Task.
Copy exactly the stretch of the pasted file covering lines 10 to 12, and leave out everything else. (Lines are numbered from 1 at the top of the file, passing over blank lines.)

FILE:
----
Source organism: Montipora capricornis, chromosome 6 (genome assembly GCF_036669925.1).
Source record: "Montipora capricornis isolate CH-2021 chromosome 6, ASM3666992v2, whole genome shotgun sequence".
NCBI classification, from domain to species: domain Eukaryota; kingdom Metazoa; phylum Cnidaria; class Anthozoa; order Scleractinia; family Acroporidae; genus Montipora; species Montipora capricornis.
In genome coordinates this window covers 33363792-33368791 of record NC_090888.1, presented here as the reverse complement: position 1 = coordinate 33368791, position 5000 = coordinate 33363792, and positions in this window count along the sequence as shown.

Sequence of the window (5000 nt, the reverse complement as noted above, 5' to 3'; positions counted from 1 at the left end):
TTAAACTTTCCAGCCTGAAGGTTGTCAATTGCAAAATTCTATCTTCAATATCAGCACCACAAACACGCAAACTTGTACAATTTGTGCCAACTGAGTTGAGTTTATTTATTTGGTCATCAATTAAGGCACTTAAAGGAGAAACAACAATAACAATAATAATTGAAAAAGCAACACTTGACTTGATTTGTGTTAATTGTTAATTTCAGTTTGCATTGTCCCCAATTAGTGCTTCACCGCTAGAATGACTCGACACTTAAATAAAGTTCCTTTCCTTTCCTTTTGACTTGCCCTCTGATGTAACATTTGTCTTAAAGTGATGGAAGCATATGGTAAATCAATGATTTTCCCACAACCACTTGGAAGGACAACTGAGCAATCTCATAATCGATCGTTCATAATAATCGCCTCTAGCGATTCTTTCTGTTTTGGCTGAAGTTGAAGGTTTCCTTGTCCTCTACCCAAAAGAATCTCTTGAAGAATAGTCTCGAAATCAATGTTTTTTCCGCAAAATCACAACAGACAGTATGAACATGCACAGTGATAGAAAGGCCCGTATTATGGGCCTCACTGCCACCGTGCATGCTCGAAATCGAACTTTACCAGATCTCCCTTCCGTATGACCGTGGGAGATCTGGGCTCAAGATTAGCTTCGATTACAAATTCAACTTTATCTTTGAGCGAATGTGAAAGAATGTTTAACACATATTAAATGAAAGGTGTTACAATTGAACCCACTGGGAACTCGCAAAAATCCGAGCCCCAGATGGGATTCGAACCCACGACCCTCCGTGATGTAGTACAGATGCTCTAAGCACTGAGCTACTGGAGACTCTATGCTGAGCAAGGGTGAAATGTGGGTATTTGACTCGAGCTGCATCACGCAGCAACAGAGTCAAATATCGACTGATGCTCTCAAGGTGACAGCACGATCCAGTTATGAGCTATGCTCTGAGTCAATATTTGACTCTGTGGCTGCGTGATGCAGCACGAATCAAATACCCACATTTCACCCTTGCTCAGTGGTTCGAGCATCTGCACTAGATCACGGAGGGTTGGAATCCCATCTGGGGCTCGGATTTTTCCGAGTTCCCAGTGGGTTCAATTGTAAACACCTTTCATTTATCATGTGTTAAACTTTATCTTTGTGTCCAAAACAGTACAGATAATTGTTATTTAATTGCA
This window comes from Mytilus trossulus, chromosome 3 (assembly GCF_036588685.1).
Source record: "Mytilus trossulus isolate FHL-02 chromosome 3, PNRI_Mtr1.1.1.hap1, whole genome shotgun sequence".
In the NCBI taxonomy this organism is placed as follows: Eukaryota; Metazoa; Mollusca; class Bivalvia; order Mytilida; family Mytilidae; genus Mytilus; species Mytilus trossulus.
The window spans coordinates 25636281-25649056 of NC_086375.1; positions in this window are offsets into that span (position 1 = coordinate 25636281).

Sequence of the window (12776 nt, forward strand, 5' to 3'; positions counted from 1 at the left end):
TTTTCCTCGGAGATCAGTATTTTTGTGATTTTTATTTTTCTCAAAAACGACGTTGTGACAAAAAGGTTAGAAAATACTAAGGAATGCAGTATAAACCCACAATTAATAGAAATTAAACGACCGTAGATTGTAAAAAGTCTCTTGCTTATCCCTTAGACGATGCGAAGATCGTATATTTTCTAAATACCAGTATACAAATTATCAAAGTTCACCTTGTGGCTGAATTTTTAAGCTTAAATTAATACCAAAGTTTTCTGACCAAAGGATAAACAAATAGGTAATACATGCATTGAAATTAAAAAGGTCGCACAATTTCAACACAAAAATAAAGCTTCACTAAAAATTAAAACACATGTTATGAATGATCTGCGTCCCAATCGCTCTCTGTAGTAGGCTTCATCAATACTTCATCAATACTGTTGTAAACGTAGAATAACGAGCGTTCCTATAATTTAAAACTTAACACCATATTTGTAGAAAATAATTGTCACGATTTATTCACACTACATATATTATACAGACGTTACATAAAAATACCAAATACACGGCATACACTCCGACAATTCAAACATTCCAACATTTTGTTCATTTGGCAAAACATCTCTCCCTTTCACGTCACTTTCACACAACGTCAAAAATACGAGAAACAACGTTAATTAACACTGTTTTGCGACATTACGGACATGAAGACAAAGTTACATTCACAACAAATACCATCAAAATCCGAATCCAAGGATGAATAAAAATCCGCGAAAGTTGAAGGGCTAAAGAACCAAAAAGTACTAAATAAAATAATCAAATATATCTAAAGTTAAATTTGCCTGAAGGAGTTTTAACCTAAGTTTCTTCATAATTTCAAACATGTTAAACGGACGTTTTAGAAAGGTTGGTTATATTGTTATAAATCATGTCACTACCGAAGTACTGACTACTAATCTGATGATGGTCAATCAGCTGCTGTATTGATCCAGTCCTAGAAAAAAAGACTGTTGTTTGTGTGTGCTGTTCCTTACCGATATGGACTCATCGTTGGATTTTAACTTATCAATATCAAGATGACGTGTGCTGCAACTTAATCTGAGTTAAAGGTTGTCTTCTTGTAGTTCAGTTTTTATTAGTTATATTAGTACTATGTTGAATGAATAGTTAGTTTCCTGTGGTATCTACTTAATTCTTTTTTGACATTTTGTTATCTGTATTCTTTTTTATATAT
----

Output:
The window spans coordinates 25636281-25649056 of NC_086375.1; positions in this window are offsets into that span (position 1 = coordinate 25636281).

Sequence of the window (12776 nt, forward strand, 5' to 3'; positions counted from 1 at the left end):
TTTTCCTCGGAGATCAGTATTTTTGTGATTTTTATTTTTCTCAAAAACGACGTTGTGACAAAAAGGTTAGAAAATACTAAGGAATGCAGTATAAACCCACAATTAATAGAAATTAAACGACCGTAGATTGTAAAAAGTCTCTTGCTTATCCCTTAGACGATGCGAAGATCGTATATTTTCTAAATACCAGTATACAAATTATCAAAGTTCACCTTGTGGCTGAATTTTTAAGCTTAAATTAATACCAAAGTTTTCTGACCAAAGGATAAACAAATAGGTAATACATGCATTGAAATTAAAAAGGTCGCACAATTTCAACACAAAAATAAAGCTTCACTAAAAATTAAAACACATGTTATGAATGATCTGCGTCCCAATCGCTCTCTGTAGTAGGCTTCATCAATACTTCATCAATACTGTTGTAAACGTAGAATAACGAGCGTTCCTATAATTTAAAACTTAACACCATATTTGTAGAAAATAATTGTCACGATTTATTCACACTACATATATTATACAGACGTTACATAAAAATACCAAATACACGGCATACACTCCGACAATTCAAACATTCCAACATTTTGTTCATTTGGCAAAACATCTCTCCCTTTCACGTCACTTTCACACAACGTCAAAAATACGAGAAACAACGTTAATTAACACTGTTTTGCGACATTACGGACATGAAGACAAAGTTACATTCACAACAAATACCATCAAAATCCGAATCCAAGGATGAATAAAAATCCGCGAAAGTTGAAGGGCTAAAGAACCAAAAAGTACTAAATAAAATAATCAAATATATCTAAAGTTAAATTTGCCTGAAGGAGTTTTAACCTAAGTTTCTTCATAATTTCAAACATGTTAAACGGACGTTTTAGAAAGGTTGGTTATATTGTTATAAATCATGTCACTACCGAAGTACTGACTACTAATCTGATGATGGTCAATCAGCTGCTGTATTGATCCAGTCCTAGAAAAAAAGACTGTTGTTTGTGTGTGCTGTTCCTTACCGATATGGACTCATCGTTGGATTTTAACTTATCAATATCAAGATGACGTGTGCTGCAACTTAATCTGAGTTAAAGGTTGTCTTCTTGTAGTTCAGTTTTTATTAGTTATATTAGTACTATGTTGAATGAATAGTTAGTTTCCTGTGGTATCTACTTAATTCTTTTTTGACATTTTGTTATCTGTATTCTTTTTTATATAT